In an isolated village that lives under the imposing shadow of a ruined windmill, the "shadow of the goblin",
and survives with the donations of many of its expatriates, the Villagers prepare a Christmas dance every year as a means of maintaining the link with their expatriates.
Moreover, with this dance, according to popular tradition, they "exorcise" the fear of the Kalikantzars who, as they believe, live under the ruined Windmill.
In a world, however, that is constantly changing and as the conditions that once connected them with the folk tradition disappear, the villagers are trapped in a perpetual repetition of the Christmas dance with the arbitrary addition of new elements that move to the limits of kitsch and ridiculousness.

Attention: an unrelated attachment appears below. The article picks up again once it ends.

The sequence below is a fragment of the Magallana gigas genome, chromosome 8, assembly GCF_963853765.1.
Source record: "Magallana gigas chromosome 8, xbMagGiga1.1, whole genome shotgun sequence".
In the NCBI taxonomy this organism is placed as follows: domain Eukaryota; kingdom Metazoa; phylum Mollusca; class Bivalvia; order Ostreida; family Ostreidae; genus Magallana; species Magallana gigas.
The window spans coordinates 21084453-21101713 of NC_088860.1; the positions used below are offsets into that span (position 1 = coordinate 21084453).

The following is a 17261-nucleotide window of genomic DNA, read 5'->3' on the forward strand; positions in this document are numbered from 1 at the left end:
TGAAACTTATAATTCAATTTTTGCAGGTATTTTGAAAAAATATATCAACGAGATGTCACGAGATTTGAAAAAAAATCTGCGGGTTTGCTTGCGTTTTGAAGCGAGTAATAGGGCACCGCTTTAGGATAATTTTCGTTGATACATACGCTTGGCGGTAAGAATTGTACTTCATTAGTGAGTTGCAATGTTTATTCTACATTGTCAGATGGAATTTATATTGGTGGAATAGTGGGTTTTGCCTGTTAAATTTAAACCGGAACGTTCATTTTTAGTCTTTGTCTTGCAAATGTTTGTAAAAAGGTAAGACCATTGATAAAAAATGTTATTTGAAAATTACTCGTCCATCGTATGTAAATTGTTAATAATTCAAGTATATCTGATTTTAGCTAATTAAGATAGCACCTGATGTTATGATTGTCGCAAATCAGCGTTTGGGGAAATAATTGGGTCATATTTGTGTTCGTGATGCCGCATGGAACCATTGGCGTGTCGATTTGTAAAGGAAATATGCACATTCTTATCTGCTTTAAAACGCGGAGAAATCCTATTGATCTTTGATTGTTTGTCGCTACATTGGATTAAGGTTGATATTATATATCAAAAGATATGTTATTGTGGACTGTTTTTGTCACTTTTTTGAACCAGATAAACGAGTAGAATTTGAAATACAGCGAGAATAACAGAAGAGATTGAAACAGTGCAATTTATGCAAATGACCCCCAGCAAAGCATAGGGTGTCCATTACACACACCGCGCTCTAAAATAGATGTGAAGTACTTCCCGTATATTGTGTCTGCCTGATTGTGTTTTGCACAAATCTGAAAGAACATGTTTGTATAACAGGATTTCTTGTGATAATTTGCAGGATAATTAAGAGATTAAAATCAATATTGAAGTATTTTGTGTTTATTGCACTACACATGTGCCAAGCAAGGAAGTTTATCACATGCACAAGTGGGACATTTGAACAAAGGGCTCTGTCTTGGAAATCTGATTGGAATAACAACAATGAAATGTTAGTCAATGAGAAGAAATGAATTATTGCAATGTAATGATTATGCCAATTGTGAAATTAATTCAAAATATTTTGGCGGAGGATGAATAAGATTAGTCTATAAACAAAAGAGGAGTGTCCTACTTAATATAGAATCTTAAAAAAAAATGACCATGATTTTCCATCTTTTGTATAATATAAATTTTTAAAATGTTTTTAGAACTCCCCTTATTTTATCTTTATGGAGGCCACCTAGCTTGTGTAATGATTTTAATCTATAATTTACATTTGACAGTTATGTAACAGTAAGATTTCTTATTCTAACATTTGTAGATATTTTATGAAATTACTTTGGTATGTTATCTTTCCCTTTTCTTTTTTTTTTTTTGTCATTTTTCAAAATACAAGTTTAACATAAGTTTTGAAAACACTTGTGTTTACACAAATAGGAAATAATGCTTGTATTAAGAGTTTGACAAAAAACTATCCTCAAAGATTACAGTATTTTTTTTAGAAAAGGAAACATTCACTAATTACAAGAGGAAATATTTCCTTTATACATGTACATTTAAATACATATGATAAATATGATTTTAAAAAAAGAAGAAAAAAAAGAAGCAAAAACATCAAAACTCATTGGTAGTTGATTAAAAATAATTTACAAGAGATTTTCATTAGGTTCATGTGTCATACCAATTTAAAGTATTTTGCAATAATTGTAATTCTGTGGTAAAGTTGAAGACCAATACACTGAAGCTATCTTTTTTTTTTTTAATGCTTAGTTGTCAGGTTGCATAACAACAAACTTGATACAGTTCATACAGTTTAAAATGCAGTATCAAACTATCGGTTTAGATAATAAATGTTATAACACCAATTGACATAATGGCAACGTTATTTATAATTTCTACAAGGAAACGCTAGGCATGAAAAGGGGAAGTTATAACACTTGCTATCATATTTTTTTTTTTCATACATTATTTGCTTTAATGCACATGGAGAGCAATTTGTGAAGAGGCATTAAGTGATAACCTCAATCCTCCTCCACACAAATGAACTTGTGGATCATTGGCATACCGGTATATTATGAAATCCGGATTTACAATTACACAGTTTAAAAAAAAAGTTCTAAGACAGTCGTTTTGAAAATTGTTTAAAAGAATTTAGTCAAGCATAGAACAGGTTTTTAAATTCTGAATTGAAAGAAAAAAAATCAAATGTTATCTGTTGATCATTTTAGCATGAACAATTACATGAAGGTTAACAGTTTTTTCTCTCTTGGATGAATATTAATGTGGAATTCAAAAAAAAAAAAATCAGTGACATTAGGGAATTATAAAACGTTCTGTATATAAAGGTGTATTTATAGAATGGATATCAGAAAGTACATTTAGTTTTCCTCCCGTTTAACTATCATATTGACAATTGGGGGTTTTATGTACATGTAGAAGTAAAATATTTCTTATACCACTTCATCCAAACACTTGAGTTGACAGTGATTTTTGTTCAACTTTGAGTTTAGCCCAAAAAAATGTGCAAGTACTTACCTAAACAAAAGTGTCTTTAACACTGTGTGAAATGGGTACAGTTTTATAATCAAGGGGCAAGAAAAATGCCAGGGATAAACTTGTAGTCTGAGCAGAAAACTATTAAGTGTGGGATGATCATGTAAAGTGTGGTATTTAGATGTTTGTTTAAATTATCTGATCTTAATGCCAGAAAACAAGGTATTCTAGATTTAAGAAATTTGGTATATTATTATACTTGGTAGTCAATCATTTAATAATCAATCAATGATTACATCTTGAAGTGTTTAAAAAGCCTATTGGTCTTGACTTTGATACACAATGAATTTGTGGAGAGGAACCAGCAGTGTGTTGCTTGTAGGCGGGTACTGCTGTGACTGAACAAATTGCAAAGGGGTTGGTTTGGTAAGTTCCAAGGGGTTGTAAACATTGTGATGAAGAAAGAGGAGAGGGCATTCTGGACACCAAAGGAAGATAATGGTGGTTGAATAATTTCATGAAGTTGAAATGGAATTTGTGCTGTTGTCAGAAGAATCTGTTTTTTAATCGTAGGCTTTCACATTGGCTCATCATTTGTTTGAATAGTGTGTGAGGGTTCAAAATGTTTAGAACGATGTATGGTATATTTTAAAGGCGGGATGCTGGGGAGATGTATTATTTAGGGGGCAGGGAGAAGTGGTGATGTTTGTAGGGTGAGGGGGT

The few children of the village react to this situation with improvised representations of creating shadows with their hands that end up in slabs and frighten the precautionary inhabitants. The fear becomes greater as the cycle of nature approaches the greatest night.
The arrival of the new teacher in the village and the systematic work at school on issues of artistic creation gives children new creative perspectives.
The creations of the puppils infiltrate the daily life of the village and, gradually, lead to conflict raising issues of interpersonal relationships, communication and cultural identity are.
At the same time, they give a new interpretation of the goblin myth associated with one of the most characteristic products of our time, garbage. The new goblins made with garbage create a framework of fairy tales with stories about environmental issues and modern changes of nature in the cycle of time.